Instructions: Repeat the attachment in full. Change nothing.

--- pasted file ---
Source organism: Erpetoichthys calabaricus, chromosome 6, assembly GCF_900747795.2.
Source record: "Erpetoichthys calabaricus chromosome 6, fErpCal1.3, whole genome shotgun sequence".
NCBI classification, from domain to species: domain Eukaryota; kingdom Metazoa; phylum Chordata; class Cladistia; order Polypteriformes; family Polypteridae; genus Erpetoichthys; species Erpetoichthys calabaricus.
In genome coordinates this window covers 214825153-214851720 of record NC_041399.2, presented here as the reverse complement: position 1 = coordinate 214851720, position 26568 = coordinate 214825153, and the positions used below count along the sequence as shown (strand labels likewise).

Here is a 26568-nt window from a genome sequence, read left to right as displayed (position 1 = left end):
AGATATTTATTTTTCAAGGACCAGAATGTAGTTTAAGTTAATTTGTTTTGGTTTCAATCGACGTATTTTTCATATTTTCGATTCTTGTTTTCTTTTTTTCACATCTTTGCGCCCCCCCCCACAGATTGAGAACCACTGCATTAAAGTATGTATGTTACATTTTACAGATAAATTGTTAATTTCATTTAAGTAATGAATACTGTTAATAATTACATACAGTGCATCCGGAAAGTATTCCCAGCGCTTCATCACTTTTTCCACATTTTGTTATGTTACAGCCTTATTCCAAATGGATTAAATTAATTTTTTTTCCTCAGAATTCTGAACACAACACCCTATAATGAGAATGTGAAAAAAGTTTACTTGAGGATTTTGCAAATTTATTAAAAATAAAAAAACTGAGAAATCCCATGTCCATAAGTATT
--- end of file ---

Source organism: Erpetoichthys calabaricus, chromosome 6, assembly GCF_900747795.2.
Source record: "Erpetoichthys calabaricus chromosome 6, fErpCal1.3, whole genome shotgun sequence".
NCBI classification, from domain to species: domain Eukaryota; kingdom Metazoa; phylum Chordata; class Cladistia; order Polypteriformes; family Polypteridae; genus Erpetoichthys; species Erpetoichthys calabaricus.
In genome coordinates this window covers 214825153-214851720 of record NC_041399.2, presented here as the reverse complement: position 1 = coordinate 214851720, position 26568 = coordinate 214825153, and the positions used below count along the sequence as shown (strand labels likewise).

Here is a 26568-nt window from a genome sequence, read left to right as displayed (position 1 = left end):
AGATATTTATTTTTCAAGGACCAGAATGTAGTTTAAGTTAATTTGTTTTGGTTTCAATCGACGTATTTTTCATATTTTCGATTCTTGTTTTCTTTTTTTCACATCTTTGCGCCCCCCCCCACAGATTGAGAACCACTGCATTAAAGTATGTATGTTACATTTTACAGATAAATTGTTAATTTCATTTAAGTAATGAATACTGTTAATAATTACATACAGTGCATCCGGAAAGTATTCCCAGCGCTTCATCACTTTTTCCACATTTTGTTATGTTACAGCCTTATTCCAAATGGATTAAATTAATTTTTTTTCCTCAGAATTCTGAACACAACACCCTATAATGAGAATGTGAAAAAAGTTTACTTGAGGATTTTGCAAATTTATTAAAAATAAAAAAACTGAGAAATCCCATGTCCATAAGTATT